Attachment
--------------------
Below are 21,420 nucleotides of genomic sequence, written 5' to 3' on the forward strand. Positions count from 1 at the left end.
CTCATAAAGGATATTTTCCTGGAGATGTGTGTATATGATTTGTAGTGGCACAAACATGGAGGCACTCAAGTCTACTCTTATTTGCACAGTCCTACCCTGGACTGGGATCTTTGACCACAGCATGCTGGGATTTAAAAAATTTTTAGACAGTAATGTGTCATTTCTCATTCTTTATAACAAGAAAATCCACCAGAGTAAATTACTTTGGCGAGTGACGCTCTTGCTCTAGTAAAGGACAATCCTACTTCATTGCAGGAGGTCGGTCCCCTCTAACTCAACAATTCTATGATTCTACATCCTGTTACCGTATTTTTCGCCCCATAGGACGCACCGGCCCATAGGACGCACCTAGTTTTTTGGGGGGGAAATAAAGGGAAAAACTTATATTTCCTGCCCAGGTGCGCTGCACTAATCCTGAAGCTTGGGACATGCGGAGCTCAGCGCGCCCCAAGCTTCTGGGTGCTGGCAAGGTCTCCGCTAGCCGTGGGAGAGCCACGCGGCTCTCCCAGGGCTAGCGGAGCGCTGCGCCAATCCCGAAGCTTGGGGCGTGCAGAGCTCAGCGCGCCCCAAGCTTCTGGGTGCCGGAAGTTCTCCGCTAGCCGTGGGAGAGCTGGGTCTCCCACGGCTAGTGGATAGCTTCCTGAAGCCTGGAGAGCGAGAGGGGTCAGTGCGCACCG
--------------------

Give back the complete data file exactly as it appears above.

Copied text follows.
Below are 21,420 nucleotides of genomic sequence, written 5' to 3' on the forward strand. Positions count from 1 at the left end.
CTCATAAAGGATATTTTCCTGGAGATGTGTGTATATGATTTGTAGTGGCACAAACATGGAGGCACTCAAGTCTACTCTTATTTGCACAGTCCTACCCTGGACTGGGATCTTTGACCACAGCATGCTGGGATTTAAAAAATTTTTAGACAGTAATGTGTCATTTCTCATTCTTTATAACAAGAAAATCCACCAGAGTAAATTACTTTGGCGAGTGACGCTCTTGCTCTAGTAAAGGACAATCCTACTTCATTGCAGGAGGTCGGTCCCCTCTAACTCAACAATTCTATGATTCTACATCCTGTTACCGTATTTTTCGCCCCATAGGACGCACCGGCCCATAGGACGCACCTAGTTTTTTGGGGGGGAAATAAAGGGAAAAACTTATATTTCCTGCCCAGGTGCGCTGCACTAATCCTGAAGCTTGGGACATGCGGAGCTCAGCGCGCCCCAAGCTTCTGGGTGCTGGCAAGGTCTCCGCTAGCCGTGGGAGAGCCACGCGGCTCTCCCAGGGCTAGCGGAGCGCTGCGCCAATCCCGAAGCTTGGGGCGTGCAGAGCTCAGCGCGCCCCAAGCTTCTGGGTGCCGGAAGTTCTCCGCTAGCCGTGGGAGAGCTGGGTCTCCCACGGCTAGTGGATAGCTTCCTGAAGCCTGGAGAGCGAGAGGGGTCAGTGCGCACCG